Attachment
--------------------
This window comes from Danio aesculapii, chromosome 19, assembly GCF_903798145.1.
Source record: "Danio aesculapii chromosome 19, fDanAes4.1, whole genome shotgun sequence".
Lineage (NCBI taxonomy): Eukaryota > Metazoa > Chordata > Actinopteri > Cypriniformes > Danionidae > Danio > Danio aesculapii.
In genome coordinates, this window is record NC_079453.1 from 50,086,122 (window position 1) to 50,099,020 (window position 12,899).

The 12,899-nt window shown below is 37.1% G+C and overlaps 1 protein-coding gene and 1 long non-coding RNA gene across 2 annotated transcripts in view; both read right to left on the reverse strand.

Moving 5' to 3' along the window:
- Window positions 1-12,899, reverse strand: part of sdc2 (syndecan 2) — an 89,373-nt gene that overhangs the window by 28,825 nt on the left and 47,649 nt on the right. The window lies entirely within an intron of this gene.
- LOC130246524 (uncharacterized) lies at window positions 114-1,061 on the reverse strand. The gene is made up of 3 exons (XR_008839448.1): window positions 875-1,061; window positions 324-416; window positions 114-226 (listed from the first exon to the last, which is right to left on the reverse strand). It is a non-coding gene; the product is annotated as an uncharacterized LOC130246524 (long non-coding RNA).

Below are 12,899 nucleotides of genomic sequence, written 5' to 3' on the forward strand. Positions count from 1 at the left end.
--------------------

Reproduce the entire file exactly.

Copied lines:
This window comes from Danio aesculapii, chromosome 19, assembly GCF_903798145.1.
Source record: "Danio aesculapii chromosome 19, fDanAes4.1, whole genome shotgun sequence".
Lineage (NCBI taxonomy): Eukaryota > Metazoa > Chordata > Actinopteri > Cypriniformes > Danionidae > Danio > Danio aesculapii.
In genome coordinates, this window is record NC_079453.1 from 50,086,122 (window position 1) to 50,099,020 (window position 12,899).

The 12,899-nt window shown below is 37.1% G+C and overlaps 1 protein-coding gene and 1 long non-coding RNA gene across 2 annotated transcripts in view; both read right to left on the reverse strand.

Moving 5' to 3' along the window:
- Window positions 1-12,899, reverse strand: part of sdc2 (syndecan 2) — an 89,373-nt gene that overhangs the window by 28,825 nt on the left and 47,649 nt on the right. The window lies entirely within an intron of this gene.
- LOC130246524 (uncharacterized) lies at window positions 114-1,061 on the reverse strand. The gene is made up of 3 exons (XR_008839448.1): window positions 875-1,061; window positions 324-416; window positions 114-226 (listed from the first exon to the last, which is right to left on the reverse strand). It is a non-coding gene; the product is annotated as an uncharacterized LOC130246524 (long non-coding RNA).

Below are 12,899 nucleotides of genomic sequence, written 5' to 3' on the forward strand. Positions count from 1 at the left end.